Taser tales

This tasering stuff is getting a little out of hand:

ABC News report that Oakland police tasered a man having an epileptic seizure because he became agitated when restrained. They subsequently prosecuted him for assault and disorderly conduct. You couldn’t make it up if you tried.

Oh, I don’t know. I can make up some pretty good ideas if I try. I mean, we had someone tasered for overstaying his welcome at a library, and now someone tasered for having an epileptic fit. What’s next?

Look at Michael J. Fox. The man was out of control, head weaving and wandering, hands moving around, and he was annoying true patriots. He was definitely a candidate for the taser. And just think how entertaining Rush Limbaugh’s imitation would have been!

Another case: Terry Schiavo. Mere police presence would not have silenced her moans and random wiggling, but 50,000 volts? That would have taught her a lesson. As a real bonus for the Republicans, when her muscles all tensed and she arched her back and groaned uncontrollably, they would have been able to say, “See? She does respond to stimuli!”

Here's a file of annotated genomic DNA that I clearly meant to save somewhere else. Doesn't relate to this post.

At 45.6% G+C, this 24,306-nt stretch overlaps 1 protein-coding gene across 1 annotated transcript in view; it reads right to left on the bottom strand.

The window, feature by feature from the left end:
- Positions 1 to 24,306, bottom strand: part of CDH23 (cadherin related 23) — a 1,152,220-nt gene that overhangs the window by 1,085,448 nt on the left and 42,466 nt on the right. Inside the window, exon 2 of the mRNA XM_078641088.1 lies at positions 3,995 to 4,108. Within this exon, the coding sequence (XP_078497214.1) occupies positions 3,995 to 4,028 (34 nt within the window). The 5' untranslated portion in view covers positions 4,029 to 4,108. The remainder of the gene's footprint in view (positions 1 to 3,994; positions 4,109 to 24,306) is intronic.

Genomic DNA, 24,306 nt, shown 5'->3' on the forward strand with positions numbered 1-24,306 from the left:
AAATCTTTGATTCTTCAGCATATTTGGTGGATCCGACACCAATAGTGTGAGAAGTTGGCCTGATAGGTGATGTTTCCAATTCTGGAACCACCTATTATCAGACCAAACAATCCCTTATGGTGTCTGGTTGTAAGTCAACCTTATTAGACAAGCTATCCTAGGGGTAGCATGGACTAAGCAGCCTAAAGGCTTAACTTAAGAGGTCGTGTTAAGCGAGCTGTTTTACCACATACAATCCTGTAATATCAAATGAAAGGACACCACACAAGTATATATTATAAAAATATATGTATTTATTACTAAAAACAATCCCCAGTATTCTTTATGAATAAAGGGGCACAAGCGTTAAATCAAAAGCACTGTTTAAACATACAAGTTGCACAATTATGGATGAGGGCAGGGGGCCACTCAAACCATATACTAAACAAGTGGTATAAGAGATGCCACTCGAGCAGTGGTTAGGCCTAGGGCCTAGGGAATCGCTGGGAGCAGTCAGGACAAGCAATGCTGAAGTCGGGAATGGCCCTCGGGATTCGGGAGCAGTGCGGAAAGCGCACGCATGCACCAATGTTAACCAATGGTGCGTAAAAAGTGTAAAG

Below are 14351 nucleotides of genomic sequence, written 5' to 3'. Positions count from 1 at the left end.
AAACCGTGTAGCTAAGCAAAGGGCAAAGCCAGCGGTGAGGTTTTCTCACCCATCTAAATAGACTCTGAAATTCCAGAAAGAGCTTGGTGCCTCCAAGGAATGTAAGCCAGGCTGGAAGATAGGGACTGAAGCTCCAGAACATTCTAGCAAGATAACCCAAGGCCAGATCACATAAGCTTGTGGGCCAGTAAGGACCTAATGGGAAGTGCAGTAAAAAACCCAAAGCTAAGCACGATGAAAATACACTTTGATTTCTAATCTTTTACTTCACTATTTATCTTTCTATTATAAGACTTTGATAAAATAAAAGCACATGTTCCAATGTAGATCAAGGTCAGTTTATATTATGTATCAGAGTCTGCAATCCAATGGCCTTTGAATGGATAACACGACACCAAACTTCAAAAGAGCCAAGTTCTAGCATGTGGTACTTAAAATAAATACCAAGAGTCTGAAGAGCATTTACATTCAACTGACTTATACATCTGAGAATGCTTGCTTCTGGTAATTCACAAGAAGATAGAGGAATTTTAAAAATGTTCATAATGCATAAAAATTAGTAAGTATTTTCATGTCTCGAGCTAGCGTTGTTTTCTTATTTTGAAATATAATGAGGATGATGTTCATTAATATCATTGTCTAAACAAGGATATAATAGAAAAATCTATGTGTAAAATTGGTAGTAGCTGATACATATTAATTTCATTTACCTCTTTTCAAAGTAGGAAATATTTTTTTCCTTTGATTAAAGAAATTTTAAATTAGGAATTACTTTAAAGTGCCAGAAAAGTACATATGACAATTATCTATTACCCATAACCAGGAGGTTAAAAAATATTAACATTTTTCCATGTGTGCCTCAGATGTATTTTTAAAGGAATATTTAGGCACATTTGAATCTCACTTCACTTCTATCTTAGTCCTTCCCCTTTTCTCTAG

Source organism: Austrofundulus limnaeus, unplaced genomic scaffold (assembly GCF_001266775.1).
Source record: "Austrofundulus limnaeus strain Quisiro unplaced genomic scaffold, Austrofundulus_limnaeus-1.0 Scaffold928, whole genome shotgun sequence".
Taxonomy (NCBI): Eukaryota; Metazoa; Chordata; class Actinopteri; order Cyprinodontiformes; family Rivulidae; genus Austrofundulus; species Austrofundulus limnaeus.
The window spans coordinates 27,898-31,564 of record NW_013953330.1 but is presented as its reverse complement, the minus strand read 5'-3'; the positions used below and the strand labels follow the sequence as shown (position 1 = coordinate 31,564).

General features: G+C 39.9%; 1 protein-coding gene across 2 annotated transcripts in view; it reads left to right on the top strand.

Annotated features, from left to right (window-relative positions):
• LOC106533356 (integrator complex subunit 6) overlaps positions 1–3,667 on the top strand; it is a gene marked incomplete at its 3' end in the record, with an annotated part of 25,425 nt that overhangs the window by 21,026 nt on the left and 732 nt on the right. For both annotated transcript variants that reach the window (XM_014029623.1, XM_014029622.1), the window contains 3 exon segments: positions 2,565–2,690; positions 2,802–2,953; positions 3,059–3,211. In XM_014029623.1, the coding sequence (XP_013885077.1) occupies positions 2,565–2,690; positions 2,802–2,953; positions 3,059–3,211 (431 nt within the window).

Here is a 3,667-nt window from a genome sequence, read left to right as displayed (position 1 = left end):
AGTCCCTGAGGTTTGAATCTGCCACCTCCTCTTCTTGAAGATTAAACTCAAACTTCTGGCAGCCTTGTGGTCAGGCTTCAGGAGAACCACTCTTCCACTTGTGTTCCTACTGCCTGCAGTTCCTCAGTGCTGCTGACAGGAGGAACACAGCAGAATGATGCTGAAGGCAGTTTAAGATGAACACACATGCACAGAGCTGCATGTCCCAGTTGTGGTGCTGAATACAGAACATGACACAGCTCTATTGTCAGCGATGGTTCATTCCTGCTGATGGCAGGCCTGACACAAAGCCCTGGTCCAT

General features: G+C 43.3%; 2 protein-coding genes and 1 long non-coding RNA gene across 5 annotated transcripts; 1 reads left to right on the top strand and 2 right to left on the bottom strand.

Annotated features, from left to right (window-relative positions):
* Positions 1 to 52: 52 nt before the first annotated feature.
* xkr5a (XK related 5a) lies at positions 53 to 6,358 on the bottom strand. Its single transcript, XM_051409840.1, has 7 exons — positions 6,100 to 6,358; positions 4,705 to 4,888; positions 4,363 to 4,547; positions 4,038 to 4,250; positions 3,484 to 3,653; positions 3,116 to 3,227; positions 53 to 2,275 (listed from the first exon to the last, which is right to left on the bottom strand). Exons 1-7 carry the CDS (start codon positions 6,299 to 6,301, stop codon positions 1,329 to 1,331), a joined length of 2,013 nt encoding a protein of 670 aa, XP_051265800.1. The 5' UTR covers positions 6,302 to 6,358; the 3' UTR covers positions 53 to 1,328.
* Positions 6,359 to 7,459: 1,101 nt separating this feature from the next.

You want to know what problem really makes people “agitated when restrained,” subject to irrational excesses of exuberance, uncontrollably loud and hyperactive? Youth. If you’ve ever been in a restaurant when little kids are shrieking and running amuck, you know what I mean. One zap, though, and the little bastards will calm right down.

I think there is real potential for civilizing the populace here.

I want a taser of my own.

First thing I’m going to go looking for: a cop with the hiccups.


  1. Marc Buhler says

    The police should all have dogs and horses. Every policeman should have both a dog and a horse and a taser, a pistol, a shotgun, some pepper spray and a low yield nuclear device. Also a slingshot as a backup for when the guns run out of ammo, and they all should have road spikes, too. And while we’re getting dogs and horses for all the police, what about a few snakes and maybe some bees? A few bee-handling police could easily restore order by wacking their hive with a baton. (Oh, yeah.. all the cops have to have those fold-up batons, too, especially if they have to carry the bees.) Did I miss anything? Maybe a back-up nuclear device…. (signed) marc

  2. says

    You’ll release the dogs, or the bees, or the dogs with bees in their mouths and when they bark they shoot bees at you? Well, go ahead — do your worst!

  3. says